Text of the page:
Natasha Mitchell recently completed a clinical research project while working in practice. Here, she discusses the benefits of embarking on practice-based research, and some things to consider when deciding on a project
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THERE are several organisations that provide grants to fund clinical research; these include the BSAVA's charity Petsavers, which funded my own project, the BVA Animal Welfare Foundation, the RCVS Charitable Trust, the Kennel Club, the Petplan Charitable Trust and the Dogs Trust. Each organisation has its own specific guidelines, and it is important to read these carefully to ensure that the project you would like to undertake falls within their criteria.
Petsavers provides grants for clinical studies, and in the past 30 years has awarded over £1.8 million to research projects. Veterinary surgeons working in practice in the UK, or in universities in the UK and Ireland, are eligible to apply.
Petsavers' clinical research project (CRP) grants support studies into naturally occurring disease in small animals. The objective of the study should be to investigate the chosen disease with the expected outcome of a change in the understanding, diagnosis or management of the condition. This should improve the current management of the condition and thus benefit pets.
There are many aspects of naturally occurring disease that have not yet been investigated in a scientific manner. The most achievable studies from private practice include prospective studies, investigations into the biological mechanism of disease and clinical trials.
Why embark on a study?
There are many reasons why a vet might wish to embark on a study. There is a huge sense of personal fulfilment to have the ability to identify a subject that might benefit our patients, and to succeed in translating that idea into a scientific project, which can be published and contribute to the literature. The study could also form part of a postgraduate programme or qualification, many of which require publication of peer-reviewed papers or the production of a dissertation or thesis.
Being awarded a clinical research grant is an acknowledgement that experts in the field think that your idea is important and worthy of support. It allows your practice to support you with time and facilities when the project would otherwise be too expensive. Other people in the practice will benefit from seeing how clinical research can be carried out in private practice, which is something not normally taught to us as undergraduates.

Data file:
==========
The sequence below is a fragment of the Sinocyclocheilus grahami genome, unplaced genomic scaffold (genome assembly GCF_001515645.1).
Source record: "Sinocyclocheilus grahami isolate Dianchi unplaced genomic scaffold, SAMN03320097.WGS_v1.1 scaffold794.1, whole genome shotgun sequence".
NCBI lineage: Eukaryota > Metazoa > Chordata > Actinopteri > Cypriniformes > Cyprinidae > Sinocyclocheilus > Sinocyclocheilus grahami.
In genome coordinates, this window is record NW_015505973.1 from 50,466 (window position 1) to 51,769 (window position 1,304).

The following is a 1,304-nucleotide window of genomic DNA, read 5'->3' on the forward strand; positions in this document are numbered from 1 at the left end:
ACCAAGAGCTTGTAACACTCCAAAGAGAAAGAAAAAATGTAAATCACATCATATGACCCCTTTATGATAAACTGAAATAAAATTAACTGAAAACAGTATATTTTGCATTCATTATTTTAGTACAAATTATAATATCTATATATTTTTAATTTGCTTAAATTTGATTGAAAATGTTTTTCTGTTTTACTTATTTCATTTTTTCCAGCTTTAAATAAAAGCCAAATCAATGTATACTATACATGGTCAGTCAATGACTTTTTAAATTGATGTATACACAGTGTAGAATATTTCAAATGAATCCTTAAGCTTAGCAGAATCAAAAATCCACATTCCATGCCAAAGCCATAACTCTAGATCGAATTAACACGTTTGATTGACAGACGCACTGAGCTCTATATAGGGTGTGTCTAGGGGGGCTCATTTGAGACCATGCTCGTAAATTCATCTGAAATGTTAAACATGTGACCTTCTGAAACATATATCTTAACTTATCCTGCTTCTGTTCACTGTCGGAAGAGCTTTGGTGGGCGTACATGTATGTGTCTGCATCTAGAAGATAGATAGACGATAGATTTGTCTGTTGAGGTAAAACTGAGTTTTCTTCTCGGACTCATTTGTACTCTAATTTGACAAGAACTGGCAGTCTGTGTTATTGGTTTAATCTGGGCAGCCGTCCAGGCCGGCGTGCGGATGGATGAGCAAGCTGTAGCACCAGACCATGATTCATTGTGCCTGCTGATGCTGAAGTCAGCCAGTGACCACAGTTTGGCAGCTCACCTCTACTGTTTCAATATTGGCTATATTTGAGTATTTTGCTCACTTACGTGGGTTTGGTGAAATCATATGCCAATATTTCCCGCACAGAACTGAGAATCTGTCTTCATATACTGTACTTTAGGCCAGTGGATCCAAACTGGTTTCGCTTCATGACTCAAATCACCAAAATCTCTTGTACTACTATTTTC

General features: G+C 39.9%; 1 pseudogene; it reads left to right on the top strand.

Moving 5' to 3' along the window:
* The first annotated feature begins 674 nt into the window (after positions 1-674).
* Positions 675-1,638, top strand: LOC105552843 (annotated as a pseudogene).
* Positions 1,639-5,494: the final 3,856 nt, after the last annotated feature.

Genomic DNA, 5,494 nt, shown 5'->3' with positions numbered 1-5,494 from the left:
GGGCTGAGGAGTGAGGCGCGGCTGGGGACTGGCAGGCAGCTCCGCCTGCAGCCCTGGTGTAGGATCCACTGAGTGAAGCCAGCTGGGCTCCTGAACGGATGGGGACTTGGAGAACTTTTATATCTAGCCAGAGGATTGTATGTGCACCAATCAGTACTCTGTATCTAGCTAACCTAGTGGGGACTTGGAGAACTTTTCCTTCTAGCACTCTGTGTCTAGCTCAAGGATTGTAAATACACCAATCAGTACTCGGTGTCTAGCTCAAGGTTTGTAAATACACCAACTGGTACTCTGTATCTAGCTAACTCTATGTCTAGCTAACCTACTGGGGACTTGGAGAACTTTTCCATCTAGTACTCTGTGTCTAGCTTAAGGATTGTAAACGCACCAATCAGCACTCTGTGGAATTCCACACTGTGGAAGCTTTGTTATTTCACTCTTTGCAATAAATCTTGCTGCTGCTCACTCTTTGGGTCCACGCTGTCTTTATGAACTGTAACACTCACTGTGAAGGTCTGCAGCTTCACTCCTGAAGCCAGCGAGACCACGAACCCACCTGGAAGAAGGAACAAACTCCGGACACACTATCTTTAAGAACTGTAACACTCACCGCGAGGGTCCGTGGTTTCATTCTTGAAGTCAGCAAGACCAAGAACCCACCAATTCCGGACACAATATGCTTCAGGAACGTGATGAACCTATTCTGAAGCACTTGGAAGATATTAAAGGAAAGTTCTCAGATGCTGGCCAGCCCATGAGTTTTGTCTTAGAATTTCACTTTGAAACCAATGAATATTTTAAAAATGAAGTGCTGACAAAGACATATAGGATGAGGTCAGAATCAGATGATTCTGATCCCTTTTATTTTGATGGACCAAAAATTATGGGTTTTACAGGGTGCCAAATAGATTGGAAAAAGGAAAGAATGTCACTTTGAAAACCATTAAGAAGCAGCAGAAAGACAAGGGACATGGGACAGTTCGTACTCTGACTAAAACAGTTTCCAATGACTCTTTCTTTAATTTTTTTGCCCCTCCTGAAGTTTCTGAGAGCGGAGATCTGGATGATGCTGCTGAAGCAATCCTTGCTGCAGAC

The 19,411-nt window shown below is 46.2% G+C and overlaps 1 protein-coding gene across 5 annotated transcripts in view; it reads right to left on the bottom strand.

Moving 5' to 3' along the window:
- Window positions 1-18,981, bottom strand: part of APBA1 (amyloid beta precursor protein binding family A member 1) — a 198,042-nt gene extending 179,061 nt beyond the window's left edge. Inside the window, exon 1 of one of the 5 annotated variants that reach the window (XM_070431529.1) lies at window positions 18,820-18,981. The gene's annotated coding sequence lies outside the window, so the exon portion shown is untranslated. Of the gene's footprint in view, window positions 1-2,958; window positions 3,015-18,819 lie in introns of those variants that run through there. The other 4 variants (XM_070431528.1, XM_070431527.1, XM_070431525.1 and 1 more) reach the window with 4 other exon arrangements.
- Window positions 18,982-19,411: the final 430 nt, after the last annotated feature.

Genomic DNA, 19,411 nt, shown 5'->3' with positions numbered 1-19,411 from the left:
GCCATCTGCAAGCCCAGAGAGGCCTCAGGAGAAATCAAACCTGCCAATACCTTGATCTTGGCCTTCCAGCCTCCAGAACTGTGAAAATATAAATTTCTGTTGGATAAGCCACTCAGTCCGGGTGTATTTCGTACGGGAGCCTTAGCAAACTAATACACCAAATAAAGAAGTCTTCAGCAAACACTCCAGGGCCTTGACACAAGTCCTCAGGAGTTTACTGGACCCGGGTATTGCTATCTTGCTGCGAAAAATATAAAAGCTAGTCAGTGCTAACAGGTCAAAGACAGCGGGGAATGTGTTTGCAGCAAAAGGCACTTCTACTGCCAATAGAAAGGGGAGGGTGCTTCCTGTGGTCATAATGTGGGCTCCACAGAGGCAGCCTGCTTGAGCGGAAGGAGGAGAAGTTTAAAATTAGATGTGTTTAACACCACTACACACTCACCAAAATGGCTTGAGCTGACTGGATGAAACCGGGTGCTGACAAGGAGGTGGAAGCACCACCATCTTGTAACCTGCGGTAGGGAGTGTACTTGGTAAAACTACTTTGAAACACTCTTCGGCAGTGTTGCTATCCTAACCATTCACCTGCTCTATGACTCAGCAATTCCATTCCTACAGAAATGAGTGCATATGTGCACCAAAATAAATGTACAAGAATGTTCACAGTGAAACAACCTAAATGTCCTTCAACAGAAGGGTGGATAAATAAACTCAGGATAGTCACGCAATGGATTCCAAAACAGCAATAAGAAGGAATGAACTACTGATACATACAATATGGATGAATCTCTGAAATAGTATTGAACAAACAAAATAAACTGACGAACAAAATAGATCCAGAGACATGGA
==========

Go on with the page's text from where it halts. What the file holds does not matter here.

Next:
Working in everyday practice, observations about trends in various aspects of clinical disease can become apparent. Vets who become particularly interested in studying a specific aspect of a clinical condition need to plan how best this might be achieved. It is important to discuss observations with other veterinary surgeons qualified in the field and to review the relevant literature relating to the subject. A study then needs to be designed that is likely to achieve the aims and to satisfy the grant awarder's guidelines.
While this might seem like a difficult task for vets without experience in research, it is important to remember that vets working in general practice treat a large number of cases compared with those working in referral or university settings. Referred cases are typically those that are more complicated or resistant to treatment, whereas clinicians working in everyday practice are exposed to a much greater number of cases, which are usually at the early stage of disease. Recruitment of cases is therefore potentially easier from practice, which is a big advantage.
Depending on the study design, there may be a need to include a group of control animals, and here again vets in practice have greater access to normal animals, and often have a good relationship with owners who might allow their animals to be included. It is also possible for vets in private practice and those in academia to submit applications jointly.
Where to start?
How you identify your research project is ultimately up to you. It is naturally going to be an area in which you have a keen interest, and therefore you will have read about the subject and have discussed the topic with vets who are more experienced in the area. A literature review is a good way to start, to ensure that the project has not been done before. Of course, not every idea can be completely innovative. If your area of interest has been studied before, you may identify a different approach or an angle that may be of better scientific value.
Once the subject has been identified and previously published work reviewed, the logistics of the project need to be worked out. This includes recruitment of cases: relevant cases can usually be identified by carrying out a search on the practice database. It is important to consider the time that you have available to invest in the study, and then to work out the time frame of the various steps that you will take until the final completion of the project. The next step is to write a research proposal, and this will be disussed in a future article in Vet Record Careers.
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